Is the U.S. Insolvent


Albertabound
#1
"In numerous years following [the Civil War], the Federal Government ran a heavy surplus.It could not [however] pay off its debt, retire as securities, because to do so meant there would be no bonds to back the national bank notes.To pay off the debt was to destroy the money supply."

Insolvent: the inability to pay financial debt

That is one reason the debt can’t be paid off: our money supply is debt and can’t exist without it. But there is another obvious reason: the debt is simply too big. To get some sense of the magnitude of a $7.6 trillion obligation, if you took 7 trillion steps you could walk to the planet Pluto, which is a mere 4 billion miles away. If the government were to pay $100 every second, in 317 years it would have paid off only one trillion dollars of this debt. That’s just for the principal. If interest were added at the rate of only 1 percent compounded annually, the debt could never be paid off in that way, because the debt would grow faster that it was being repaid. (3). To pay it off in a lump sum through taxation, on the other hand, would require increasing the tax bill by about $100,000 for every family of four, a non-starter for most families.












If the American people ever allow private banks to control the issue of their currency, first by inflation, then by deflation, the banks...will deprive the people of all property until their children wake-up homeless on the continent their fathers conquered.... The issuing power should be taken from the banks and restored to the people, to whom it properly belongs. -Thomas Jefferson
Last edited by Albertabound; Jan 16th, 2007 at 03:43 PM..
 
AndyF
#2
Quote: Originally Posted by Albertabound View Post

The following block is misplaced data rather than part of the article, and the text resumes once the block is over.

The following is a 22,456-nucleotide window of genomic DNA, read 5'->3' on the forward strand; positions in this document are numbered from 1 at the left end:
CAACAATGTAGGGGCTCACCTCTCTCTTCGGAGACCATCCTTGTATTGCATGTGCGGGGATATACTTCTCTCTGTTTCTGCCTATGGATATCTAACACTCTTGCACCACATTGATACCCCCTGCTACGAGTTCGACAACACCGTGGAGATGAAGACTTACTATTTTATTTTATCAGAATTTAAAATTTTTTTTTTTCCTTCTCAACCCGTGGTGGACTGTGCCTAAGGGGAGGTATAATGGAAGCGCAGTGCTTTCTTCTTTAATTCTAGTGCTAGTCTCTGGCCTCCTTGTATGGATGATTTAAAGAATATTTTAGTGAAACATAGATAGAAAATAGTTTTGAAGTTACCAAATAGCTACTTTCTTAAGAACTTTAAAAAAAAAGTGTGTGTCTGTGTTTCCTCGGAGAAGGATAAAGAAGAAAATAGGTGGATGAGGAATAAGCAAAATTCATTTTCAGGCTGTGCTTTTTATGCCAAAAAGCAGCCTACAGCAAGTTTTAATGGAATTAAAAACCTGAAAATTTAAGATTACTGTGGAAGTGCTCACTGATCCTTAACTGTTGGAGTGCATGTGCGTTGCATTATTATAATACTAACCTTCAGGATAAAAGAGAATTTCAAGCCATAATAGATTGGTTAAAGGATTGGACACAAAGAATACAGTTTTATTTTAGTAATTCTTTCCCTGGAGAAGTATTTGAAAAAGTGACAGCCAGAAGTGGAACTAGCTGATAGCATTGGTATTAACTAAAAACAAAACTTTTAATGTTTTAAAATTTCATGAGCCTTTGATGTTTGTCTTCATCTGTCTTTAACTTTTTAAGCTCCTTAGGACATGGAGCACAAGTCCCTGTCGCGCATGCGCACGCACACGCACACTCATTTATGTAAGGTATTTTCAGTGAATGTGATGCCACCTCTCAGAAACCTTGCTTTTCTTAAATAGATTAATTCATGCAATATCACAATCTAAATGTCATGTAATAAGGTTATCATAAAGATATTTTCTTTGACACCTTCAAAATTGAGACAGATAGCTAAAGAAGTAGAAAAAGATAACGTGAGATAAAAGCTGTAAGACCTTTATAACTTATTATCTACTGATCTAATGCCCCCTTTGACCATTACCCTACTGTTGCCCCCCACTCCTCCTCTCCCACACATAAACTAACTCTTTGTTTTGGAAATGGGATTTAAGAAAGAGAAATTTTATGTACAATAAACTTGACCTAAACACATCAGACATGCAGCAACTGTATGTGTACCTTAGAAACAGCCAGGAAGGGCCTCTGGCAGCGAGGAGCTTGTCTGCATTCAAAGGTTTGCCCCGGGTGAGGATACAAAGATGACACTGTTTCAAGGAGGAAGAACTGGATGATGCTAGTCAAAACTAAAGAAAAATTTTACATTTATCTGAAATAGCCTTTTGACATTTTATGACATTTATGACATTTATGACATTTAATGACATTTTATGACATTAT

"In numerous years following [the Civil War], the Federal Government ran a heavy surplus.It could not [however] pay off its debt, retire as securities, because to do so meant there would be no bonds to back the national bank notes.To pay off the debt was to destroy the money supply."

That is one reason the debt canít be paid off: our money supply is debt and canít exist without it. But there is another obvious reason: the debt is simply too big. To get some sense of the magnitude of a $7.6 trillion obligation, if you took 7 trillion steps you could walk to the planet Pluto, which is a mere 4 billion miles away. If the government were to pay $100 every second, in 317 years it would have paid off only one trillion dollars of this debt. Thatís just for the principal. If interest were added at the rate of only 1 percent compounded annually, the debt could never be paid off in that way, because the debt would grow faster that it was being repaid. (3). To pay it off in a lump sum through taxation, on the other hand, would require increasing the tax bill by about $100,000 for every family of four, a non-starter for most families.

So we do the south american route and declare all debts paid, including and especially the one on my truck. That gets paid first, then the rest of you guys are next.

AndyF
 
Albertabound
#3
My question to all of you is, with our current way of banking (fractional reserve banking), do you believe that the U.S. is bankrupt. Because if they are Canada is not very far behind. Here is a clip on debt vs. GDP

http://youtube.com/watch?v=rW5KgF7Oy...related&search=
 
Tresson
#4
Quote: Originally Posted by Albertabound View Post

My question to all of you is, with our current way of banking (fractional reserve banking), do you believe that the U.S. is bankrupt. Because if they are Canada is not very far behind. Here is a clip on debt vs. GDP

http://youtube.com/watch?v=rW5KgF7Oy...related&search=

I have to say yes. Our whole economy is base on the concept that the consumers, of all types, need to be spending more money then they actually have. This sort of shecme can't last forever and when it does go bad it's going to take the rest of the world with us.
 
hermanntrude
#5
The US is in a unique situation in that they have the biggest debt ever, but because of the giant quantities of interest, which gives many other countries and businesses a nice little income, it would cause terrible trouble if anyone foreclosed. so they have the biggest debt ever and nothing can be done about it as far as i can tell.

I dont think a term like bankruptcy applies
 
Albertabound
#6
Quote:

I dont think a term like bankruptcy applies